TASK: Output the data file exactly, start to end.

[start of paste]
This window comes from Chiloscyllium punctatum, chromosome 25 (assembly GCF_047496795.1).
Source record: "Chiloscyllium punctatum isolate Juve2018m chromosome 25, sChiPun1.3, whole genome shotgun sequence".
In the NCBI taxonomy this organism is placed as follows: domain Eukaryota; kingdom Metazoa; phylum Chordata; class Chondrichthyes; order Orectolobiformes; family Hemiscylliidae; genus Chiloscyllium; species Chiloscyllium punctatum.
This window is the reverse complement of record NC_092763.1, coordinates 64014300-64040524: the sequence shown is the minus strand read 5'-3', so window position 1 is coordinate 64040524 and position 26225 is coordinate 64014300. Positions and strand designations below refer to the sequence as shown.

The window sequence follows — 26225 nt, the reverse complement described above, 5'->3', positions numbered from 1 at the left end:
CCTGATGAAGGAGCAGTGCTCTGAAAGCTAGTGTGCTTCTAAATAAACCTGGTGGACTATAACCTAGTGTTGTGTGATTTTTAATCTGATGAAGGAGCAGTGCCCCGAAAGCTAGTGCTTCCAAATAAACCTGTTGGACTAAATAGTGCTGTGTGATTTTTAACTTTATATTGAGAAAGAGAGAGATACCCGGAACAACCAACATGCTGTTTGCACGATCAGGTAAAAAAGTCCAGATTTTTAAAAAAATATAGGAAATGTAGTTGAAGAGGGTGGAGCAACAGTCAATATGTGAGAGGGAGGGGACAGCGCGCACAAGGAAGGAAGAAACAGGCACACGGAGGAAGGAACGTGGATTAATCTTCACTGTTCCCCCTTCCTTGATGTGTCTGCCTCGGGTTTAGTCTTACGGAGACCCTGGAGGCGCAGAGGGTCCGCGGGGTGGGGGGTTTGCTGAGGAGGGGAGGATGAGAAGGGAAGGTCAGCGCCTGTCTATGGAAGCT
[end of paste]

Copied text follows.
This window comes from Chiloscyllium punctatum, chromosome 25 (assembly GCF_047496795.1).
Source record: "Chiloscyllium punctatum isolate Juve2018m chromosome 25, sChiPun1.3, whole genome shotgun sequence".
In the NCBI taxonomy this organism is placed as follows: domain Eukaryota; kingdom Metazoa; phylum Chordata; class Chondrichthyes; order Orectolobiformes; family Hemiscylliidae; genus Chiloscyllium; species Chiloscyllium punctatum.
This window is the reverse complement of record NC_092763.1, coordinates 64014300-64040524: the sequence shown is the minus strand read 5'-3', so window position 1 is coordinate 64040524 and position 26225 is coordinate 64014300. Positions and strand designations below refer to the sequence as shown.

The window sequence follows — 26225 nt, the reverse complement described above, 5'->3', positions numbered from 1 at the left end:
CCTGATGAAGGAGCAGTGCTCTGAAAGCTAGTGTGCTTCTAAATAAACCTGGTGGACTATAACCTAGTGTTGTGTGATTTTTAATCTGATGAAGGAGCAGTGCCCCGAAAGCTAGTGCTTCCAAATAAACCTGTTGGACTAAATAGTGCTGTGTGATTTTTAACTTTATATTGAGAAAGAGAGAGATACCCGGAACAACCAACATGCTGTTTGCACGATCAGGTAAAAAAGTCCAGATTTTTAAAAAAATATAGGAAATGTAGTTGAAGAGGGTGGAGCAACAGTCAATATGTGAGAGGGAGGGGACAGCGCGCACAAGGAAGGAAGAAACAGGCACACGGAGGAAGGAACGTGGATTAATCTTCACTGTTCCCCCTTCCTTGATGTGTCTGCCTCGGGTTTAGTCTTACGGAGACCCTGGAGGCGCAGAGGGTCCGCGGGGTGGGGGGTTTGCTGAGGAGGGGAGGATGAGAAGGGAAGGTCAGCGCCTGTCTATGGAAGCT